Compton Effect

1

Even by the early 1920's, the particle-like nature of light, i.e. the photon, as implied by the photoelectric effect in 1905, was still being debated. In this context, an experiment carried out by Arthur Compton, in 1922, would be forwarded as further independent evidence in support of light’s particle-like behaviour. The Compton Effect, also referred to as Compton Scattering, is analogous in set-up to the photoelectric effect in that it involves the collision between high-energy photons and electrons in some given target. However, in this case, the focus of the observations is on the fact that the scattered radiation experiences a wavelength shift, which could not be explained in terms of classical wave theory. During the experiment, Compton observed the scattering of X-rays by electrons in a carbon target and found that the scattered X-rays had a longer wavelength than the X-ray originally incident upon the target. The change in the wavelength increased with scattering angle according to the Compton formula:

[1]     1

Compton then explained the results of [1] by assuming the light had a particle-like nature in which kinetic energy was conserved in the collision between the photon and the electron. In this context, the scattered photon would have lower energy, after the collision, and therefore have longer wavelength in accordance to the Planck relationship:

[2]      2

As the diagram above indicates, Compton used X-ray photons, which exist in the frequency range of 3*1016 to 3*10 19 hertz, simply because they have enough energy [E=hf] to recoil an electron. However, there is another implication that follows on from the particle-like nature, which allowed Compton to also equate [2] to Einstein’s famous energy equation

[3]      3

The numeric values shown are based on the assumption that the scattering occurs in the rest frame of the electron. In the Bohr model of hydrogen, the orbital velocity of the electron in the ground state of hydrogen was estimated to only be around 1% of the speed of light [c], as such, we might assume negligible relativistic effects on the rest mass of the electron.

It should be noted that the idea of electrons physically orbiting the nucleus will later be questioned by quantum theory.

However, the result in [3] defined what subsequently became known as Compton’s wavelength [λ] for the electron, because the mass of the electron was substituted into [3]. Whether this wavelength really has anything to do with the electron might be questioned further in the context of a particle-like collision between a photon and an electron. For example, the original assumption in [3] can be transformed such that it yields an equivalent kinetic mass for a photon:

[4]      4

At this point, the subscription of [mi] reflects the initial effective kinetic mass of the incident X-ray photon in Compton’s experiment, i.e. prior to the collision, which we want to interpret as having a particle-like mass. If we make the assumption that this collision conforms to an elastic collision, we can describe the conservation of kinetic energy as follows:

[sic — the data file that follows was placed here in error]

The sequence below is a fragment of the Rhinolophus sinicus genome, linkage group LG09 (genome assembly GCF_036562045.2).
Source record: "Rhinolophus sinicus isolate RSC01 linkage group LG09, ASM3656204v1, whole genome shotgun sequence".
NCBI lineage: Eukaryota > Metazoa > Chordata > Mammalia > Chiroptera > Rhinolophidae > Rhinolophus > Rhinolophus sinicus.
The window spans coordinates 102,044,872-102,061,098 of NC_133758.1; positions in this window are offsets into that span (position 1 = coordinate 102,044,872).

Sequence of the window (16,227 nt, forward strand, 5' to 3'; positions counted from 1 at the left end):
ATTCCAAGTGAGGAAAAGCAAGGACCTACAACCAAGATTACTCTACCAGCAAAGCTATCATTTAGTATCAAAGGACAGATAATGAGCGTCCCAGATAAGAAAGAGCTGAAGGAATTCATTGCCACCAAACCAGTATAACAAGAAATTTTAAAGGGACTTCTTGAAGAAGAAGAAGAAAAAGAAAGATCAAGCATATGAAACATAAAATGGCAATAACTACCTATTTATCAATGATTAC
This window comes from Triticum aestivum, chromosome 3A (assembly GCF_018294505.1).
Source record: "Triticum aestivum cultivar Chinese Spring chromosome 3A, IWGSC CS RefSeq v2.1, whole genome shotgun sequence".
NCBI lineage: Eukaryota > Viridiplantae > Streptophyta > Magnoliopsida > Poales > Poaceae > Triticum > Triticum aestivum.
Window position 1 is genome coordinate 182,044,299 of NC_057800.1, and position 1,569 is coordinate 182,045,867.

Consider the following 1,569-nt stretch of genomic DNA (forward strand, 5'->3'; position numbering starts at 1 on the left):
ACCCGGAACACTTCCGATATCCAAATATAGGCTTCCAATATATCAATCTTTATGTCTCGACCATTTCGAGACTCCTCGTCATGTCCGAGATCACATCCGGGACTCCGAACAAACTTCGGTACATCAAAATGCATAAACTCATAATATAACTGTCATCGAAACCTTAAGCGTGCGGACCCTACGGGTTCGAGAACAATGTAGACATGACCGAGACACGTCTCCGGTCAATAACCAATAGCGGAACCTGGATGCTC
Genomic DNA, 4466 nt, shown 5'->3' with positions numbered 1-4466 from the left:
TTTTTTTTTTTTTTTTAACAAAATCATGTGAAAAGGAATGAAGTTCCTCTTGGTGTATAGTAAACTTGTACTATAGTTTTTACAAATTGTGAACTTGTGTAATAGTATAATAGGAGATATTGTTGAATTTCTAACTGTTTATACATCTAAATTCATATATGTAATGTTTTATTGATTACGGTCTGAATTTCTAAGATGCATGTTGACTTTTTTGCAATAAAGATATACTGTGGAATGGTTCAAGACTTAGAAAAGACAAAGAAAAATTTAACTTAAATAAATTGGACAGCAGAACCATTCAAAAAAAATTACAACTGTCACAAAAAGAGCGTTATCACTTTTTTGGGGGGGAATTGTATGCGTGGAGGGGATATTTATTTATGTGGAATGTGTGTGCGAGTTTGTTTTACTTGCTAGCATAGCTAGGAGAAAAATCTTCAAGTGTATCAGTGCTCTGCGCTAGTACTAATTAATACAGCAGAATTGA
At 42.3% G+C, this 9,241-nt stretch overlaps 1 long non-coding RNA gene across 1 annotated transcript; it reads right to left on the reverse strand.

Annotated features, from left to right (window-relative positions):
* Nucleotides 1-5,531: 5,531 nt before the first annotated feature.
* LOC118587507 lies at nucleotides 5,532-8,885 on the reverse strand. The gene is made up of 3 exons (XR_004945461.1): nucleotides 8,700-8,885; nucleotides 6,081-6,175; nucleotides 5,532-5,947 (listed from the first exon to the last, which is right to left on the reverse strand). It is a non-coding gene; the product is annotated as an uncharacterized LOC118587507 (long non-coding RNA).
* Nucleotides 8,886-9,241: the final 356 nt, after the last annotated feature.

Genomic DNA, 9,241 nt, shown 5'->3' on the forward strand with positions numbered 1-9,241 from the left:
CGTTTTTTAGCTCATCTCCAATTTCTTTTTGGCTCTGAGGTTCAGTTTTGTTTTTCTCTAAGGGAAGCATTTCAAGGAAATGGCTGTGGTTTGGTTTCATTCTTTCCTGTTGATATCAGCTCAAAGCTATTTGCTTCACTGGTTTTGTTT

[5]      5

What we see in [5] is that some portion of the kinetic energy of the incident photon is transferred to the ‘stationary’ electron, whose rest mass [me] remains unchanged, but which then acquires a non-relativistic velocity [v2] due to the collision. The only way to maintain the conservation of energy in this case is to assume that the initial kinetic mass [mi] of the photon falls to [mf], which actually reflects a decrease in the frequency [f] or alternatively an increase in the wavelength [λ] of the photon.

[6]      6

In the context of [6], Compton’s wavelength is simply the wavelength of the post-collision photon. As such, there is no physical inference that this wavelength is an attribute of the particle; as in the context of an elastic collision, it always remains an attribute of either the incident or scattered photon. As such, Compton was only pointing towards the fact that light had a particle-like nature. The inference that particles, e.g. electrons, had a wave-like natue would have to wait for de Broglie's hypothesis in 1924.

Footnotes

Although Einstein had won the Nobel Prize in 1921 for his work on the photoelectric effect, this prize was given for the discovery of the law associated with the effect and did not endorse the idea of light quanta. However, Einstein did not give his Nobel lecture until July 1923 at which Bohr also spoke and made a comment along the following lines:

In spite of its heuristic value, the hypothesis of light quanta is irreconcilable with inference phenomena and is not able to throw light on the nature of radiation.”

In the context of the historical timeline being followed, this comment was made after Bohr had learnt about the Compton Effect. However, at this point, Bohr was still convinced about the wave-like nature of light such that he even suggested that the conservation of energy, on which Compton had predicated his analysis, might not be totally applicable on the sub-atomic scale. While Compton was able to eventually prove Bohr wrong on this point in 1925, Einstein had already hinted at the prospect of wave-particle duality in 1924 along the following lines:

"There are now two theories of light, both indispensable and, as one must admit today despite 20 years  of effort, without any logic connection”

However, the debate surrounding the wave-particle nature of light would quickly be extended to matter particles,  in 1924, when Louis de Broglie submitted his PhD thesis entitled “Researches on the quantum theory” in which he outlined the idea that particles, like electrons, might also have wave-like attributes.